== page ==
Some Oregon content creators have a big bone to pick with one of their senators, Democrat Ron Wyden. That is because he has put a hold on a bill that they argue would make it easier for them to protect their copyrighted material, a big issue in a world of easy archiving and sharing of copyrighted images and video.
For his part, the Senator argues that the bill as currently drafted creates "an extrajudicial, virtually unappealable tribunal that could impose damages of up to $30,000 on someone who posts a couple of memes on social media" and says he is working on a way to protect both creators and due process.
A hold is when a senator indicates he does not want a particular bill to get a vote on the floor. The majority leader does not have to comply, though usually does, since a hold puts him or her on notice the senator could filibuster an attempted vote.
The Oregon Professional Photographers Association (OPPA) plans to put up the billboard ad below in downtown Portland by Jan. 15 to call out the senator for holding up consideration of the bill.
The House last October overwhelmingly passed the Copyright Alternative in Small-Claims Enforcement [CASE] Act of 2019 (410 to 6), which would create a small claims court for copyright infringement cases.
The CASE Act, which was introduced in the House last May by Rep. Hakeem Jeffries (D-N.Y.), would establish the Copyright Claims Board in the U.S. Copyright Office. The legislation is billed as giving independent creators an easier and cheaper (than federal district court litigation) way to defend their intellectual property.
The bill's architect had been confident of passage. A staffer in Jeffries' office told Multichannel News at the time of its passage that they expected it to pass the Senate and be signed by the President. They said that while the Google-backed Electronic Frontier Foundation and other computer companies oppose the legislation, they have bipartisan momentum on their side on the Hill and likely the support of Jared Kushner, senior adviser to his father-in-law, President Donald Trump, for the presidential sign-off.
But Wyden sees the bill quite differently, according to a statement from his office summarizing the senator's concerns.
"Senator Wyden’s office has had a number of conversations with CASE Act supporters on how to protect creators without the unintended side-effects to free expression and due process that are present in this bill," read the e-mailed statement. "Senator Wyden believes that the CASE Act, as currently drafted, does not strike the right balance between protecting artists and creators and fostering innovation, freedom of expression and education. He has heard concerns from The ACLU, the Association of Research Libraries, and others.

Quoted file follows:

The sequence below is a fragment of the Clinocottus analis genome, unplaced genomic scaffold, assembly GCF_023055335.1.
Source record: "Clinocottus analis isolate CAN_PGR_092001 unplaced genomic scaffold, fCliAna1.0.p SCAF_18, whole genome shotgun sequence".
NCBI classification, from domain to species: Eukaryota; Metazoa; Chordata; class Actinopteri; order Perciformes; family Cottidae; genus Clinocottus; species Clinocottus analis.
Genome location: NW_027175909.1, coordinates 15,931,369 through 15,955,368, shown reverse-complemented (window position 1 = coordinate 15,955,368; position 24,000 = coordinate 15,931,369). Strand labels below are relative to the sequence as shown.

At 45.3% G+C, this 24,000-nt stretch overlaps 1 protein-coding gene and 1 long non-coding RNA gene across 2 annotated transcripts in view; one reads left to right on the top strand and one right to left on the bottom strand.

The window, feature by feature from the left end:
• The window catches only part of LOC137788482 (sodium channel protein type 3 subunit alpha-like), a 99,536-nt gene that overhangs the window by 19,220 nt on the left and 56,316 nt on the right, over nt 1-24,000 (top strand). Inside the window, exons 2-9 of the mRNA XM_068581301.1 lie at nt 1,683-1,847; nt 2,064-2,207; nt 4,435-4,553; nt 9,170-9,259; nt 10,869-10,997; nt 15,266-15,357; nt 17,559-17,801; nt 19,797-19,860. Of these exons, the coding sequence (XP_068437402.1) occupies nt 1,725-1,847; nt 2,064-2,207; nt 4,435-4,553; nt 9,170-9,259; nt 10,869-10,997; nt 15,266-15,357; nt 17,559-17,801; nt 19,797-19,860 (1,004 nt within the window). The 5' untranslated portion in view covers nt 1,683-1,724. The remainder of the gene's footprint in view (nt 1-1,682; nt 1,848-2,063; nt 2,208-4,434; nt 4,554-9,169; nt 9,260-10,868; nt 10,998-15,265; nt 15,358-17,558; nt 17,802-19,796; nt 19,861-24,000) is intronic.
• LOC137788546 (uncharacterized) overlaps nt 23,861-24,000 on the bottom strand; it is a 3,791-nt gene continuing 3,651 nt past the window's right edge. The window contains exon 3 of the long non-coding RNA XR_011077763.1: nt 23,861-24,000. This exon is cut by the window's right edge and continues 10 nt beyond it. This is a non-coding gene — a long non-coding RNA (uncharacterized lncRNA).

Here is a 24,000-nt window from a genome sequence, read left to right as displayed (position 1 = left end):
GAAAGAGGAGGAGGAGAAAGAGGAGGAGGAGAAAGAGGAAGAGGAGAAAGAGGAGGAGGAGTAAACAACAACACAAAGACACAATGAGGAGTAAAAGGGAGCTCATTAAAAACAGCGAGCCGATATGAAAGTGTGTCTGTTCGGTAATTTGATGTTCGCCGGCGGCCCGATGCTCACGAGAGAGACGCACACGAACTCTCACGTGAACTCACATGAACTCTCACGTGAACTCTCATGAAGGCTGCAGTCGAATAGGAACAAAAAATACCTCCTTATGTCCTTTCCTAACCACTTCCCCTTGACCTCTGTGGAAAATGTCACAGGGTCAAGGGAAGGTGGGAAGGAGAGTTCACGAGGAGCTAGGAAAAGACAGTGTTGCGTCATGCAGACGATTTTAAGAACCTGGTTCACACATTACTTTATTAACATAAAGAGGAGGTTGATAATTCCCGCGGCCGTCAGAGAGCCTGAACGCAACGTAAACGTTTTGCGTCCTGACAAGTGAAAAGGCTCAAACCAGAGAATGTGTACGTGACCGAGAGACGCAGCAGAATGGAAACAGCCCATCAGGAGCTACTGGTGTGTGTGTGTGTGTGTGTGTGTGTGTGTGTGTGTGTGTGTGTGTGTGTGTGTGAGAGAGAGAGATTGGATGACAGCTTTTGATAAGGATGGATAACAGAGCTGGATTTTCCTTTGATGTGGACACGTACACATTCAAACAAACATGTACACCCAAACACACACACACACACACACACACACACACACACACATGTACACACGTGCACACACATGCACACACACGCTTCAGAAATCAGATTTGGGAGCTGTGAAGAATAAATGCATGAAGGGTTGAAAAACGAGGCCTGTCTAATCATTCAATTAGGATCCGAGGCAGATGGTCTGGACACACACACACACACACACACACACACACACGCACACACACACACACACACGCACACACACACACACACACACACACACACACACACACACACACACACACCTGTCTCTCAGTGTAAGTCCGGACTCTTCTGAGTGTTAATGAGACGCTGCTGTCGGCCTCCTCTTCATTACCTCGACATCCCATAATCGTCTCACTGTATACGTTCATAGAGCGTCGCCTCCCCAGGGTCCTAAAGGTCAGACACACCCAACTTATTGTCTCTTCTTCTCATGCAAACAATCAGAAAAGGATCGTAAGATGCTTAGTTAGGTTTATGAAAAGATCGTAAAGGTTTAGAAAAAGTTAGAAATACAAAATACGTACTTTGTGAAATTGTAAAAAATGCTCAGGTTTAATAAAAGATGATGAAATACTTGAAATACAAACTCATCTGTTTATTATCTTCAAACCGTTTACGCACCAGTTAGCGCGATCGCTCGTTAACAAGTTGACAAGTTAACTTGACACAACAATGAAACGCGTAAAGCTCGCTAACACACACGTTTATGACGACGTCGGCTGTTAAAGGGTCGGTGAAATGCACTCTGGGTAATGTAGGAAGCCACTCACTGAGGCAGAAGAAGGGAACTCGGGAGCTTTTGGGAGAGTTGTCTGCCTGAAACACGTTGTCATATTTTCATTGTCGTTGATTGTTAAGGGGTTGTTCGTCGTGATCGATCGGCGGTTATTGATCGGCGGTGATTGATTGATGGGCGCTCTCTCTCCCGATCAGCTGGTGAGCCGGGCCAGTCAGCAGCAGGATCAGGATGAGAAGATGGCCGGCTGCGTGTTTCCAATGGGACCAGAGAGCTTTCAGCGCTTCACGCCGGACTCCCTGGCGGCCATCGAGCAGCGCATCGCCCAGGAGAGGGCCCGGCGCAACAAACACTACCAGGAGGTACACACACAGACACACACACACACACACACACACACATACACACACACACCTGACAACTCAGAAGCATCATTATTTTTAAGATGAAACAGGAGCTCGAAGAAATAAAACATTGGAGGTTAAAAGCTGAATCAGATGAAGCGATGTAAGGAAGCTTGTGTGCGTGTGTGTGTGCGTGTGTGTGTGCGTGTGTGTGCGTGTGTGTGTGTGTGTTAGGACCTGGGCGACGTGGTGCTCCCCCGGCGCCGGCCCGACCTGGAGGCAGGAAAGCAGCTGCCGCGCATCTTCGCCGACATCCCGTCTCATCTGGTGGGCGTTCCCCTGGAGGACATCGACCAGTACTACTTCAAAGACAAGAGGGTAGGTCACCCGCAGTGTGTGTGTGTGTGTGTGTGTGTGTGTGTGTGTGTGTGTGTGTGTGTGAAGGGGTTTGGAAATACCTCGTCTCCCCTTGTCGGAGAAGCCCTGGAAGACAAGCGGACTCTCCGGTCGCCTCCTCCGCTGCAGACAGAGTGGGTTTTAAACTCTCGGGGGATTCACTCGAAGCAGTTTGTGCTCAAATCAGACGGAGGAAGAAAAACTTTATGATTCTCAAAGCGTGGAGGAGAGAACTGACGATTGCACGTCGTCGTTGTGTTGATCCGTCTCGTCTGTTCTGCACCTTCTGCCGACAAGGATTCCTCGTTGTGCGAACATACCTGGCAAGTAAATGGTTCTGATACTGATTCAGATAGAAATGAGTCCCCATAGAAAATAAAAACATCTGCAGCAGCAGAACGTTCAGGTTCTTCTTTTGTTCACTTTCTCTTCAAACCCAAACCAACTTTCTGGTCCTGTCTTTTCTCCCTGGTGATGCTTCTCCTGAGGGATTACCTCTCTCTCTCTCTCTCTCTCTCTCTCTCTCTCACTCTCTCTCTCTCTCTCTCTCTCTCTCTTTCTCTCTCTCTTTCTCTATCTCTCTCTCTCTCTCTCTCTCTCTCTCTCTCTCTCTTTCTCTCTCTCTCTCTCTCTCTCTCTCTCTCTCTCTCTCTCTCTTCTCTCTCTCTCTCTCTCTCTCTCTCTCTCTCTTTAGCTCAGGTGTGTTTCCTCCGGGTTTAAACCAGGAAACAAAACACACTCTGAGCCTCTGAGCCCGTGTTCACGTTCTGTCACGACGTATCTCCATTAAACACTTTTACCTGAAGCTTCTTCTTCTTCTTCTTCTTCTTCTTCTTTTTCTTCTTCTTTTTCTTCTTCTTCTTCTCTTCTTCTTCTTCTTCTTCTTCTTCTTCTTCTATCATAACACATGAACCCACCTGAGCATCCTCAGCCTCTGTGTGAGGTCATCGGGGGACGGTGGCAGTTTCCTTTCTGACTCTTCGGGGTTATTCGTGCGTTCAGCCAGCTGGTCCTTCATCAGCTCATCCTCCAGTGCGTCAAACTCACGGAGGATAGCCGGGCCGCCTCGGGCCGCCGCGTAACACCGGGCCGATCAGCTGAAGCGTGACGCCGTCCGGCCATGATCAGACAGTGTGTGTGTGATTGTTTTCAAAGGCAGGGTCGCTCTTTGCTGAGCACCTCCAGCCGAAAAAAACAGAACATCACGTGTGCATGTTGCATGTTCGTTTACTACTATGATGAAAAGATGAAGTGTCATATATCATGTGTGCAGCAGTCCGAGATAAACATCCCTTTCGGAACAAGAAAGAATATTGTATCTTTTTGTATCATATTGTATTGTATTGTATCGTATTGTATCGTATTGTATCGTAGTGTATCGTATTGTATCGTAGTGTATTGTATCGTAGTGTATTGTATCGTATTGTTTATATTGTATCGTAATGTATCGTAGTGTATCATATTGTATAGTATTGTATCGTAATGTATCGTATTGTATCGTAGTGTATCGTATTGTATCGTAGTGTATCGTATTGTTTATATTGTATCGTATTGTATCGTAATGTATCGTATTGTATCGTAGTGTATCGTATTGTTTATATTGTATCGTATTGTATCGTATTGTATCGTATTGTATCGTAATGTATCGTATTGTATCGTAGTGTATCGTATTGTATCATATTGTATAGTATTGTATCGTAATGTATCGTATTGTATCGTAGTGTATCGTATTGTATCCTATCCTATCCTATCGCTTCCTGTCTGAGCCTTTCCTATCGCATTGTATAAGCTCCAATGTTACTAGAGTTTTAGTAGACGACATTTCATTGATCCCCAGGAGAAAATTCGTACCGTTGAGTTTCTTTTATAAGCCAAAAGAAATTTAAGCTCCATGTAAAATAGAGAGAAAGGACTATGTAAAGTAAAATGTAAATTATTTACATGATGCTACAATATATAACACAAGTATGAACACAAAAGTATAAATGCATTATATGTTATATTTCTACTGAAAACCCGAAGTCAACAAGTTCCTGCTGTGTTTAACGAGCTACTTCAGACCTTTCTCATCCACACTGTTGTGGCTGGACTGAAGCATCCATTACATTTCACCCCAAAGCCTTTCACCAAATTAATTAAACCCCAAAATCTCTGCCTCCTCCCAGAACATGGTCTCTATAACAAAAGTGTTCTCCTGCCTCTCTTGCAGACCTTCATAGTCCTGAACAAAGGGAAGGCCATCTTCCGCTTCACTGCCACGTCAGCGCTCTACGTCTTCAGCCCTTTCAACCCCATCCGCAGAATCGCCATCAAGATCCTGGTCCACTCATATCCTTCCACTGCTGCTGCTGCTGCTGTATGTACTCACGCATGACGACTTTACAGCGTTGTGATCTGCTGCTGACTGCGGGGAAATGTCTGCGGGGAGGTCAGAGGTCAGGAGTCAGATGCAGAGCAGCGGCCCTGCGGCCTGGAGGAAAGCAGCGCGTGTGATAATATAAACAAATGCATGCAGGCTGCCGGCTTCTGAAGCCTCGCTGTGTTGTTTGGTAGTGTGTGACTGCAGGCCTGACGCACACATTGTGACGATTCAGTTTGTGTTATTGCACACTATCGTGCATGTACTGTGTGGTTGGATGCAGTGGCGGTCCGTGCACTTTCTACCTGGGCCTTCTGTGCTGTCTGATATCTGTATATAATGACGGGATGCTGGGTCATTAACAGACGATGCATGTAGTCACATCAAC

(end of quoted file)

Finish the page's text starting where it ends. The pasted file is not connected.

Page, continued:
The legislation would create an extrajudicial, virtually unappealable tribunal that could impose damages of up to $30,000 on someone who posts a couple of memes on social media — even if they caused no economic harm to the creator. A judgment of $30,000 is enough to bankrupt many American families and it is a far greater amount than Americans can recover in most state small-claims courts. With virtually no judicial review, even the threat of such a judgment could stifle the legitimate fair use of content and lead to abuse of the system by bad actors who harass and threaten innocent internet users to win settlements."
Wyden argues the CASE Act could chill free expression. "He is actively working to find a solution that will protect Americans’ due process rights and First Amendment values while ensuring that authors, photographers, graphic designers and other creators can protect their works and earn a living," his office said.
Among the groups supporting the bill are the News Media Alliance, SAG-AFTRA, Authors Guild, RIAA, and the Copyright Alliance. Opponents, in addition to the ACLU and EFF, include fair use standard-bearer Public Knowledge, the Consumer Technology Association, whose members make the technology that allows for the distribution of intellectual property, fair use and foul, and the Computer & Communications Industry Association, whose edge provider members are often the targets of copyright infringement claims.
Contributing editor John Eggerton has been an editor and/or writer on media regulation, legislation and policy for over four decades, including covering the FCC, FTC, Congress, the major media trade associations, and the federal courts. In addition to Multichannel News and Broadcasting + Cable, his work has appeared in Radio World, TV Technology, TV Fax, This Week in Consumer Electronics, Variety and the Encyclopedia Britannica.
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